Innovations & Flexibility — The new-look workplace
In modern times, there has been a gradual realisation as to the importance of an employee’s workplace environment. With the continued prevalence of this ‘workplace’ being the office (rather than a factory, field or mine), the discussion has often centred around how the office space can be improved and how to measure the impact that this has on the workers.
The need for a healthy workplace environment
One of the clearest examples of this line of thinking was the workplace transition from cubicles to a more open-plan layout. Of course, the line of reasoning behind this was that it would create a more sociable environment, fostering relationships between employees and moving away from the grim picture portrayed in 90s films such as Office Space.
By creating a more collaborative atmosphere, employers aim to increase productivity and creativity between different employee teams. A consensus has now formed that an engaged employee, supported by their colleagues, has increased usefulness to their company.
Companies like Google Shouldn’t Be Exceptions
A well-known proponent of this approach is Google. Innovators in many aspects have long been famed for their bold & fresh approach to the workplace environment. According to Business Insider, more than 64,000 Google employees can take advantage of perks like free healthy and gourmet meals, laundry and fitness facilities, generous paid parental leave, and on-site childcare. This flexibility, willingness to adapt, & openness to feedback is all designed around the belief that if an employee is in the best possible working environment, he will produce work that is the best they can do.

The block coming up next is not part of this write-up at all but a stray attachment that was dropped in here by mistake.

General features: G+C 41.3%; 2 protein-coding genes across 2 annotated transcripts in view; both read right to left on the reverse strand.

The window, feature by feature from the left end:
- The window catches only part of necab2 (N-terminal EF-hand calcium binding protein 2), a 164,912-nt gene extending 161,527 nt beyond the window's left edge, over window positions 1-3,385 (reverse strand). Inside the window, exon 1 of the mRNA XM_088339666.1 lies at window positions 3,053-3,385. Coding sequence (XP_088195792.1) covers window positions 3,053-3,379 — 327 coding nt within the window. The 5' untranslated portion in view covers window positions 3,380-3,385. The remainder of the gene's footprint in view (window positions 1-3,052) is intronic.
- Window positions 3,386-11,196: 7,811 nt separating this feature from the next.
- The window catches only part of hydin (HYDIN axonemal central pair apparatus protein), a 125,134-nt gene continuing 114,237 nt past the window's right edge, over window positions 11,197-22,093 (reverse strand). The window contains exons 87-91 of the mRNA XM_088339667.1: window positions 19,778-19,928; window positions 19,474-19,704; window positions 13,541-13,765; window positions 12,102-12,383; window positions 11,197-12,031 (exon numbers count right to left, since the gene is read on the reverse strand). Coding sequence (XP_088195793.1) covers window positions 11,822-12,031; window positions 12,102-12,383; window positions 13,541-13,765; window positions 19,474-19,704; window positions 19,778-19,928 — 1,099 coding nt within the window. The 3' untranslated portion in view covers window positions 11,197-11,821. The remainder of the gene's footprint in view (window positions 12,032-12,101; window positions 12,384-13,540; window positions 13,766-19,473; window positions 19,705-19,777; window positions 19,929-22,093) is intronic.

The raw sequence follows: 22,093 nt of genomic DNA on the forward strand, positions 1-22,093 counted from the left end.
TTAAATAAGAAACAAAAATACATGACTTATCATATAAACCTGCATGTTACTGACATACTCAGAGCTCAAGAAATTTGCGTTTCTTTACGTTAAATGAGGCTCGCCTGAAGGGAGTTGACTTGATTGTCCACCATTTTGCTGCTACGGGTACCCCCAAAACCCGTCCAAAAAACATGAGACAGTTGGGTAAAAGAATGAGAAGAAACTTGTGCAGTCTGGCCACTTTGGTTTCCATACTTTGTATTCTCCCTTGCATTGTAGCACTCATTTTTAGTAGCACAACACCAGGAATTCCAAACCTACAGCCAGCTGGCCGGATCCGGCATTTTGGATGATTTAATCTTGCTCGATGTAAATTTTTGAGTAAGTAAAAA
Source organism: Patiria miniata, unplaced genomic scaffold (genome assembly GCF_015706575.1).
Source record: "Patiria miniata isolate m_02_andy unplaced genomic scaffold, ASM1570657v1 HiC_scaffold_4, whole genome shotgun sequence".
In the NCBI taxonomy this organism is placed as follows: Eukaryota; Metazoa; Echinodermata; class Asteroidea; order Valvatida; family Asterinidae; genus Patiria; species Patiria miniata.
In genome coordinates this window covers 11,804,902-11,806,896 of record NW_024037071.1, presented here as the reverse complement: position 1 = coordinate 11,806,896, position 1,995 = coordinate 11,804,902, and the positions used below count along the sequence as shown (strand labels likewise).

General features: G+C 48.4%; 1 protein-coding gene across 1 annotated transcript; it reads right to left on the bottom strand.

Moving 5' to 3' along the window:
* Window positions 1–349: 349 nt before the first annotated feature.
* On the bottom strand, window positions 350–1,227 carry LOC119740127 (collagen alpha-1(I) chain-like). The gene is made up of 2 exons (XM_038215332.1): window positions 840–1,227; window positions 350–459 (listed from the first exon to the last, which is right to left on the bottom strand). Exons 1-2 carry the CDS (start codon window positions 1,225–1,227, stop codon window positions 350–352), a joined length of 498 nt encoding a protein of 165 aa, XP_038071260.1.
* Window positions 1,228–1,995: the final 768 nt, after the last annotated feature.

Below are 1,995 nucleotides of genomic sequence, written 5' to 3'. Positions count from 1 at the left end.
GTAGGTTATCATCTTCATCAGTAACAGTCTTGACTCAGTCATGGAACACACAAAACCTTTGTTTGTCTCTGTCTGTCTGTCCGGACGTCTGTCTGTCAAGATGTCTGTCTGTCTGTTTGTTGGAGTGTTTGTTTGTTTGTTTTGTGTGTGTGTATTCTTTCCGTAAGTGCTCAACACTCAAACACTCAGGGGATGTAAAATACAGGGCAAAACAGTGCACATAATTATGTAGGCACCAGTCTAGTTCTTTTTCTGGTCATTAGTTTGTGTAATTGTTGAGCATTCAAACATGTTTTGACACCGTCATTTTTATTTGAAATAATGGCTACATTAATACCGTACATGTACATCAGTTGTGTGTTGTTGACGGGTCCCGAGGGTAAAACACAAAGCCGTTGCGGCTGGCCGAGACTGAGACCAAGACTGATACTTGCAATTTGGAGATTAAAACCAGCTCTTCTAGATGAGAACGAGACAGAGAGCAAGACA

Whilst a lot of these developments have been driven by a perhaps slightly cynical approach (the companies only designing a good workplace environment in order to generate more profits), there has, in modern times, also been a greater understanding of the employer’s responsibilities. Recognising that an employee will spend a large amount of their life in a workplace, coupled with a greater understanding and acceptance of the importance of good mental health, has led to many companies, unions, and governmental bodies devoting resources to provide a better standard of the workplace environment.
The New Approach to Office Working
‘Flexible Working’ is the new buzzword when it comes to how companies will be responding to the current climate. This means re-thinking the traditional ideas and expectations surrounding employees and the office. For example, it is likely that the expectation of employees coming into the office 9–5, 5 days a week, will no longer apply. A recent YouGov poll of 4,500 employees, in fact, found that 81% of respondents expected to work from home at least one day a week post-lockdown, with 33% expecting to work from home at least three days a week. Indeed some companies such as Twitter have gone even further than this and declared that nearly all of their employees will be working from home for the foreseeable future.
This trend is likely to lead to offices being used more as a hub, rather than the place where you spend all your working time. All kinds of meetings, social events, and other group tasks can be carried out in the office space, with the day-to-day work carried out by workers who are working from home. This balance can be extended to other benefits as well — office space can be tailored or redesigned so that it caters to activities centred around well-being & mental welfare e.g. creative activities or sporting activities like the gym. To summarise, employees would no longer feel ‘forced’ to come to work, only making the commute when it is beneficial to both their work & overall well-being.